"People assume that a Nobel laureate in physics has something particularly intelligent to say about social policy. In fact, there is no reason at all to assume that a Nobel physicist has more insight into health care issues or capital punishment than a high school physics teacher, let alone more insight than a moral theologian. But people, especially the highly educated, do think so."

"Intellectuals have among the worst, if not the worst, records on the great moral issues of the past century. Intellectuals such as the widely adulated French intellectual Jean Paul Sartre were far more likely than hardhats to admire butchers of humanity like Stalin and Mao. But this has had no impact on most people's adulation of the intellect and intellectuals."

"So, too, the current economic decline was brought about in large measure by people in the financial sector widely regarded as 'brilliant.' Of course, it turns out that many of them were either dummies, amoral, incompetent, or all three."

"The reason we have too few solutions to the problems that confront people - in their personal lives as well as in the political realm - is almost entirely due to a lack of common sense, psychological impediments to clear thinking, a perverse value system, a lack of self-control, or all four. It is almost never due to a lack of brainpower."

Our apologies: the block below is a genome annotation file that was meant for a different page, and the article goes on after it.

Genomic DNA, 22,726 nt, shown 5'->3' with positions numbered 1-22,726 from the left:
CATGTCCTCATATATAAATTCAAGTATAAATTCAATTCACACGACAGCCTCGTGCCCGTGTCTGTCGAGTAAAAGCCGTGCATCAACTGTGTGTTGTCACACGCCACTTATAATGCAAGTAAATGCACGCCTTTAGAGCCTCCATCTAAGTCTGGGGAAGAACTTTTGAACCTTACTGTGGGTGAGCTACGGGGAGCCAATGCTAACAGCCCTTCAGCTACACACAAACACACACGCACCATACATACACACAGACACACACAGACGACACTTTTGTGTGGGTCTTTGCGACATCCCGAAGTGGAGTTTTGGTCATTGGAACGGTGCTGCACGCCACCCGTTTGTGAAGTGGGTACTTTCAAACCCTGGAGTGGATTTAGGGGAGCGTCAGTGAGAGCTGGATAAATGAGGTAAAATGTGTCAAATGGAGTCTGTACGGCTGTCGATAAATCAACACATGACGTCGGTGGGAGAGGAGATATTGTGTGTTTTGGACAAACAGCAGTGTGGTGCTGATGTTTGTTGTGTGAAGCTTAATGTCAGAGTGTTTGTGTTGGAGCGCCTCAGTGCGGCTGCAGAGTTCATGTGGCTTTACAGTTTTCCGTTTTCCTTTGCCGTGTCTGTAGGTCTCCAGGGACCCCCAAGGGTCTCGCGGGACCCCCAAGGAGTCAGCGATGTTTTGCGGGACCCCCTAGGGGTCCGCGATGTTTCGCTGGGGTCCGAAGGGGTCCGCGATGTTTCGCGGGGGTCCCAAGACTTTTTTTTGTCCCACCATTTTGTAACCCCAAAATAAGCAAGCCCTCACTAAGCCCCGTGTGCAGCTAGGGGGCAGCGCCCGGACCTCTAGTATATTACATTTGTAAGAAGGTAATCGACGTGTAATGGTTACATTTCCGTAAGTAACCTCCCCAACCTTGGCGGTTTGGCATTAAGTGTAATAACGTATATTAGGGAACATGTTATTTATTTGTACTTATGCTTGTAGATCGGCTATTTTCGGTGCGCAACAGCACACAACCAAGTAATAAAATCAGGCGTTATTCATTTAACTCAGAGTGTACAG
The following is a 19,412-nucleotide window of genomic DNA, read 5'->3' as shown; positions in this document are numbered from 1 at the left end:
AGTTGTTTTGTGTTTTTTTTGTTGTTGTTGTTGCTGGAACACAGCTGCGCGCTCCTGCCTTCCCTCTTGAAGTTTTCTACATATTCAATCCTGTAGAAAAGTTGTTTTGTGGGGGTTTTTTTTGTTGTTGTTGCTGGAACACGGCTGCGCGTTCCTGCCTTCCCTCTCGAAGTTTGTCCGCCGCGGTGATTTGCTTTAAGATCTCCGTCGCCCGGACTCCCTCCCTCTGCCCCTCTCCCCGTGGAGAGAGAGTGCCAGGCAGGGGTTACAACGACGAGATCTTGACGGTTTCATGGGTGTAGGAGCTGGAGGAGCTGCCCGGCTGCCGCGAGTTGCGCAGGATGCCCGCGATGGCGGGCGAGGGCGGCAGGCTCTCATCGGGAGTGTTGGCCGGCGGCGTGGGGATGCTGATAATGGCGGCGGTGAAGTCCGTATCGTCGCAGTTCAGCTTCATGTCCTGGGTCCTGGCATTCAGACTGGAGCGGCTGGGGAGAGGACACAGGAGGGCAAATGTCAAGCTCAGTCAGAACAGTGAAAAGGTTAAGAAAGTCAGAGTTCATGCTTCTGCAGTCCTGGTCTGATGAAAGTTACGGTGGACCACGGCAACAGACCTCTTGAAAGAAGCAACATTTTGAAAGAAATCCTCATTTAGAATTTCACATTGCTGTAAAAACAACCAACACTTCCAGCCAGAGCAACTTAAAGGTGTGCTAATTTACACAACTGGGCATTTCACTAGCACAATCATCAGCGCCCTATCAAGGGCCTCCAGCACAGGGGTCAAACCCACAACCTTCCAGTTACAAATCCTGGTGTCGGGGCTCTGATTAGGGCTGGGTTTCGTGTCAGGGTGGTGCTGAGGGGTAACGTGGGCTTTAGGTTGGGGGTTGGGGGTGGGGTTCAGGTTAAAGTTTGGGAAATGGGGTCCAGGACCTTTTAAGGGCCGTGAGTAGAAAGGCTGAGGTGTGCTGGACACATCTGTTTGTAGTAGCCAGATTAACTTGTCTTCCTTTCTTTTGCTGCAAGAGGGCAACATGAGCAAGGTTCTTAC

I think Dennis argues his case brilliantly - as usual - and I would like to stand on his shoulders to add a couple of thoughts of my own.

First, it's becoming more and more difficult to get smart and stay smart; the world is simply changing too fast around us. Former Army General Eric Shinseki:
"If you don't like change, you're going to like irrelevance even less."
Second, the more brilliant and/or successful a person has been in a particular field or endeavor, the more likely he or she is to arrogantly hold on to old truths and fail to see the new. According to William Blake:
"The things in which we passionately believe: those things are precisely those of which we should be most wary."
A recent example of how this epistemic hubris - a belief in the primacy of one's own educational background, thinking, and brilliance - can spell big trouble, comes from the folks at Stratfor, a company specializing in gathering geopolitical intelligence for business.
"A group of men in Saltillo, Coahuila state, abducted anti-kidnapping consultant Felix Batista the evening of Dec. 10 while he dined at a restaurant. According to reports, Batista received a call on his cell phone, prompting him to leave the restaurant. At that point, a group of men waiting for him ushered him into a truck and drove off. The incident was first reported in the local press Dec. 14; federal authorities confirmed the report Dec. 15."